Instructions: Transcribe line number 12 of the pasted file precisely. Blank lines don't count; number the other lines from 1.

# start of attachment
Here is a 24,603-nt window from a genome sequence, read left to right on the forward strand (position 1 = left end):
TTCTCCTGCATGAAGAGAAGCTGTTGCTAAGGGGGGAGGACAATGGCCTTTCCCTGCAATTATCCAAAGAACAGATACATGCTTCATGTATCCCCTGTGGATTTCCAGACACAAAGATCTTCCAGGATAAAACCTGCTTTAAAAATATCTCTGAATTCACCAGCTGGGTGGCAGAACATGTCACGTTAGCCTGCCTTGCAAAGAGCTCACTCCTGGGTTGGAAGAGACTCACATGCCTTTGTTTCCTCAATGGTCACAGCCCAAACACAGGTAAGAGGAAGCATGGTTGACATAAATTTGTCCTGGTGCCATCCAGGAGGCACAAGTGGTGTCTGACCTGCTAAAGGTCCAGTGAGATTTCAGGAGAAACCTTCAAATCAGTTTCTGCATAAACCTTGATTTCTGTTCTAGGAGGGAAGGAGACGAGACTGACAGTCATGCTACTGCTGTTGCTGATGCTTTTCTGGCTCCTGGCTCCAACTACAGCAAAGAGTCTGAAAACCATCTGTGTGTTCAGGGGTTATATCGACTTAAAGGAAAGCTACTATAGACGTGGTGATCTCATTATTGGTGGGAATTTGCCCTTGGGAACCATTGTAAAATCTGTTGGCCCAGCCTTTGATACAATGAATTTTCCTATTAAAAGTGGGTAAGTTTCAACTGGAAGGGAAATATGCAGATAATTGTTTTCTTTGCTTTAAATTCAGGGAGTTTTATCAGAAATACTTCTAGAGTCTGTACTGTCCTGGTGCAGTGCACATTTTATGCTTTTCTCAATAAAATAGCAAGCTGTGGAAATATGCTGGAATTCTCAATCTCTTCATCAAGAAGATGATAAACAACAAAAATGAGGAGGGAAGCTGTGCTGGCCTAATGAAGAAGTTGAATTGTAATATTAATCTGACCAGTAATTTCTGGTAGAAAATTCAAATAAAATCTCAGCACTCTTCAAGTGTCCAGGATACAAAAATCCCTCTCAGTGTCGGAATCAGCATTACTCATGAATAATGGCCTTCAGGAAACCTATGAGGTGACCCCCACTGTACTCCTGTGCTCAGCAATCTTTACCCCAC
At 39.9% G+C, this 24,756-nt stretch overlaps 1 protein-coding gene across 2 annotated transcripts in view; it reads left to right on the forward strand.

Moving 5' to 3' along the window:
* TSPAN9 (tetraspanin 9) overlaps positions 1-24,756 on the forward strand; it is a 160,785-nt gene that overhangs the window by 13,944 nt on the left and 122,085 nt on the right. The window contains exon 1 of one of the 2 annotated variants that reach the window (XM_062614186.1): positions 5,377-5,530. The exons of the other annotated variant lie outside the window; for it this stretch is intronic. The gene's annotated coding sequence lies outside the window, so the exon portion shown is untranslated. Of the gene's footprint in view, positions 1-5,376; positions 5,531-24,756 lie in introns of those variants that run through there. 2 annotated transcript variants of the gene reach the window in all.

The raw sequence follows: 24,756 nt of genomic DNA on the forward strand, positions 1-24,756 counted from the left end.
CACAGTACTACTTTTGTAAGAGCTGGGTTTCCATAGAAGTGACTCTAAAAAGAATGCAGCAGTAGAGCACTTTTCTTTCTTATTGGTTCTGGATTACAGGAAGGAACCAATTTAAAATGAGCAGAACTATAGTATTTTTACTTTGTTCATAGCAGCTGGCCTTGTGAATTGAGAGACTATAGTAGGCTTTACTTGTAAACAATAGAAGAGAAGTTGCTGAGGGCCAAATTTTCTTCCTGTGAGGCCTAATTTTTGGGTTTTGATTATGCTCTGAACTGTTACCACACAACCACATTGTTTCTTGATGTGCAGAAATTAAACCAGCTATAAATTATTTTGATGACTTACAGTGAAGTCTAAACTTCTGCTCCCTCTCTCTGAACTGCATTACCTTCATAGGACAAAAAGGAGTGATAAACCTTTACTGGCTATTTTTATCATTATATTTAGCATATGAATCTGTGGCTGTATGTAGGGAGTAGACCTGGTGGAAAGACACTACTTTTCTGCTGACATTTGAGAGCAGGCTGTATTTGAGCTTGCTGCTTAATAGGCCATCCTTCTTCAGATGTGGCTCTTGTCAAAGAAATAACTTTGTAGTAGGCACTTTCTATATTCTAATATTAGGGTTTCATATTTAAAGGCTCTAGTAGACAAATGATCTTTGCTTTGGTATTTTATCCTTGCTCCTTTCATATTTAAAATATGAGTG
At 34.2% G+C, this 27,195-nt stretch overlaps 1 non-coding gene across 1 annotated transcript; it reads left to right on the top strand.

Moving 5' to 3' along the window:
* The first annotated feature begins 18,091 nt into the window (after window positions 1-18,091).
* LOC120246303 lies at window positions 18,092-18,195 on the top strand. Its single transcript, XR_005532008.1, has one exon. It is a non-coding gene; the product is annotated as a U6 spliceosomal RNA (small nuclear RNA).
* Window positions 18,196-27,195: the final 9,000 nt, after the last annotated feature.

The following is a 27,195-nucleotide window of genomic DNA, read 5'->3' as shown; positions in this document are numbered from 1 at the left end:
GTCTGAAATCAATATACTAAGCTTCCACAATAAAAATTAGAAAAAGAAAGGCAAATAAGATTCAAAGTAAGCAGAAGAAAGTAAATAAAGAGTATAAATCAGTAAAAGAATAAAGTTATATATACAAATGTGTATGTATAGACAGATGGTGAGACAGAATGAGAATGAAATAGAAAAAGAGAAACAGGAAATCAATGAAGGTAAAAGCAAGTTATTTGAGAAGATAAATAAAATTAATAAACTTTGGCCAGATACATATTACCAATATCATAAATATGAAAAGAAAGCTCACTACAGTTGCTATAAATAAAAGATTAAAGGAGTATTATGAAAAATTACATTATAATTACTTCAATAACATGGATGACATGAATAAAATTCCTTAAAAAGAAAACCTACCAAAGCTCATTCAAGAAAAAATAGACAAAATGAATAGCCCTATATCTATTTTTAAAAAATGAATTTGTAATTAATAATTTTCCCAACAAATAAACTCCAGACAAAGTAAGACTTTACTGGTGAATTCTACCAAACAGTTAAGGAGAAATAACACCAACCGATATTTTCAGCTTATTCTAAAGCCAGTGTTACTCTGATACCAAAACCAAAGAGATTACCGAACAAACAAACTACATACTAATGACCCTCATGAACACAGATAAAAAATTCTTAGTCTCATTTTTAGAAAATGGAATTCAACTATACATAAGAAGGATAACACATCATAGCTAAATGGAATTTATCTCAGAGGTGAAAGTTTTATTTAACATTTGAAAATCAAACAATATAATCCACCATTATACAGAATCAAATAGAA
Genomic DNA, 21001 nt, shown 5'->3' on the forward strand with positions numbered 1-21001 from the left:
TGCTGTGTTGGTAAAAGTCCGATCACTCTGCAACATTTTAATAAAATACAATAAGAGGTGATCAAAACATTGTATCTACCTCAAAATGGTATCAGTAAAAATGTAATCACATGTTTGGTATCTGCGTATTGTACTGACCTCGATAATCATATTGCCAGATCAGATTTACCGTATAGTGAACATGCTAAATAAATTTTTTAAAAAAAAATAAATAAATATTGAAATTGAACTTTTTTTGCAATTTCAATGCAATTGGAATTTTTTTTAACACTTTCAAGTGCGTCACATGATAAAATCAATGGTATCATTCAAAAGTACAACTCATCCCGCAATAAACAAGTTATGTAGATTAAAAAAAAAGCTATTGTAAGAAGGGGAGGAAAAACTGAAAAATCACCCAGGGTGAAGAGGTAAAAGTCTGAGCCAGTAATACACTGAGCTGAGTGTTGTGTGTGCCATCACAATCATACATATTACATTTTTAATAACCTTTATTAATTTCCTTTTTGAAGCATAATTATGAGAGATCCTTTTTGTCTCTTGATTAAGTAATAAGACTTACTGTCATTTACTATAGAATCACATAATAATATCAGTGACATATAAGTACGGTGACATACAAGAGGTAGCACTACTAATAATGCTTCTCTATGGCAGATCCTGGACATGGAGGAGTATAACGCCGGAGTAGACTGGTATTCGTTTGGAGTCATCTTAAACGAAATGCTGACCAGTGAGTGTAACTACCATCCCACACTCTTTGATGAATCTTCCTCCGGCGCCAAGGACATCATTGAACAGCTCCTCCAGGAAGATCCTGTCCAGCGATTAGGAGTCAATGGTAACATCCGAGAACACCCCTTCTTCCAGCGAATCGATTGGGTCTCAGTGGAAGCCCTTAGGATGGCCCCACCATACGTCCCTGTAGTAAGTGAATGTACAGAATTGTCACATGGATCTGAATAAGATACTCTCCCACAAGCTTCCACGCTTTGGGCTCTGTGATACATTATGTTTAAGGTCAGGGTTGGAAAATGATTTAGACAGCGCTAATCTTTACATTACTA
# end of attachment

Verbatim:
* Window positions 18,196-27,195: the final 9,000 nt, after the last annotated feature.